Climate change is about to cause a major upheaval in the shallow marine waters of Antarctica. Predatory crabs are poised to return to warming Antarctic waters and disrupt the primeval marine communities.
"Nowhere else than in these ecosystems do giant sea spiders and marine pillbugs share the ocean bottom with fish that have antifreeze proteins in their blood," says Rich Aronson, professor of biological sciences at Florida Institute of Technology in Melbourne, Fla. "The shell-cracking crabs, fish, sharks and rays that dominate bottom communities in temperate and tropical zones have been shut out of Antarctica for millions of years because it is simply too cold for them."
But this situation is about to change. "Populations of predatory king crabs are already living in deeper, slightly warmer water," says Aronson. "And increasing ship traffic is introducing exotic crab invaders. When ships dump their ballast water in the Antarctic seas, marine larvae from as far away as the Arctic are injected into the system."
Fast-moving, shell-crushing predators, dominant in most places, cannot operate in the icy waters of Antarctica. The only fish there—the ones with the antifreeze proteins—eat small, shrimp-like crustaceans and other soft foods. The main bottom dwelling predators are slow-moving sea stars and giant, floppy ribbon worms.
To understand their history, Aronson and a team of paleontologists collected marine fossils at Seymour Island off the Antarctic Peninsula. Linda Ivany of Syracuse University reconstructed changes in the Antarctic climate from chemical signals preserved in ancient clamshells. As temperatures dropped about 41 million years ago and crabs and fish were frozen out, the slow-moving predators that remained could not keep up with their prey. Snails, once out of danger, gradually lost the spines and other shell armor they had evolved against crushing predators.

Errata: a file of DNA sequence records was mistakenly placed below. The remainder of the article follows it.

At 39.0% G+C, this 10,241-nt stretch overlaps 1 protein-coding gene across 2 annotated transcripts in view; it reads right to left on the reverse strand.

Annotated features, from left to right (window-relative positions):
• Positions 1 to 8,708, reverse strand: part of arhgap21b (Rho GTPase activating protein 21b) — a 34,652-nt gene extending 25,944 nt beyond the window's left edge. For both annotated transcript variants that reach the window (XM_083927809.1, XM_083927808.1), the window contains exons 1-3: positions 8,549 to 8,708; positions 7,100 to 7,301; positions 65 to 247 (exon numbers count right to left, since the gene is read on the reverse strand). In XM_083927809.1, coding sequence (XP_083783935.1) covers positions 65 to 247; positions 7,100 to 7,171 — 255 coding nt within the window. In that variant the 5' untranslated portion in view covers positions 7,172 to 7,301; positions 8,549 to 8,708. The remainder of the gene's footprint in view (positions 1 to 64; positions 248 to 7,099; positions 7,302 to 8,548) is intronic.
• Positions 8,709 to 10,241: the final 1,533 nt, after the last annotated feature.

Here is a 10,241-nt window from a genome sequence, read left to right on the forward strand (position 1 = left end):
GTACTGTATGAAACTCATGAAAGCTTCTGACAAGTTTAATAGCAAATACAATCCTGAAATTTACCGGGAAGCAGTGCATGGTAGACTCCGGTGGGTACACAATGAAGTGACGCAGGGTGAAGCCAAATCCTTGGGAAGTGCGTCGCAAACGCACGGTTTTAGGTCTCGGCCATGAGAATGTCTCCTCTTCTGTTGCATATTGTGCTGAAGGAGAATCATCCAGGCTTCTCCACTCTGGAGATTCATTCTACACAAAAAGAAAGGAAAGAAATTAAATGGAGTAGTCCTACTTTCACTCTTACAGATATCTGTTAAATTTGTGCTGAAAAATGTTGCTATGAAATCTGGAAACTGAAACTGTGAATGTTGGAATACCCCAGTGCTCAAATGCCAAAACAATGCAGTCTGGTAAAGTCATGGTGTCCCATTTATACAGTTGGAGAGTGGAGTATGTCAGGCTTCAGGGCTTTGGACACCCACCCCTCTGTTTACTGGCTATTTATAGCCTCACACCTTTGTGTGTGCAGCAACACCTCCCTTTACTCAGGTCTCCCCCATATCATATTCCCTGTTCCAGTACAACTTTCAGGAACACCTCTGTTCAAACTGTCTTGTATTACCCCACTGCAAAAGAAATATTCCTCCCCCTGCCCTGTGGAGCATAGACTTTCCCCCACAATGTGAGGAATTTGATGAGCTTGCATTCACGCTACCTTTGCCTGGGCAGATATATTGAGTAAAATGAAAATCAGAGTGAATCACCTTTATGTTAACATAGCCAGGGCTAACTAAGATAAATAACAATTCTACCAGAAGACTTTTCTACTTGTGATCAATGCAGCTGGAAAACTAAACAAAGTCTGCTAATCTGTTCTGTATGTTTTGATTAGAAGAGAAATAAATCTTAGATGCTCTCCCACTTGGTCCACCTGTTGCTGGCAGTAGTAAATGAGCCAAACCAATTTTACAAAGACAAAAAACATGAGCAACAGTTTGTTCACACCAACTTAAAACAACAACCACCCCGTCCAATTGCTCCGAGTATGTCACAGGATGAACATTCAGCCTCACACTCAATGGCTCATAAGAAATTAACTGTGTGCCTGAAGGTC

Antarctica's coastal waters are warming rapidly. Temperatures at the sea surface off the western Antarctic Peninsula went up 1°C in the last 50 years, making it one of the fastest-warming regions of the World Ocean.
If the crab invasion succeeds, it will devastate Antarctica's spectacular fauna and fundamentally alter its ecological relationships. "That would be a tragic loss for biodiversity in one of the last truly wild places on earth," says Aronson. "Unless we can get control of ship traffic and greenhouse-gas emissions, climate change will ruin marine communities in Antarctica and make the world a sadder, duller place."
Aronson and his colleagues published their results in the electronic journal PLoS ONE to coincide with the U.S. National Teach-In on Global Warming Solutions on Feb. 5.
Materials provided by Florida Institute of Technology. Note: Content may be edited for style and length.
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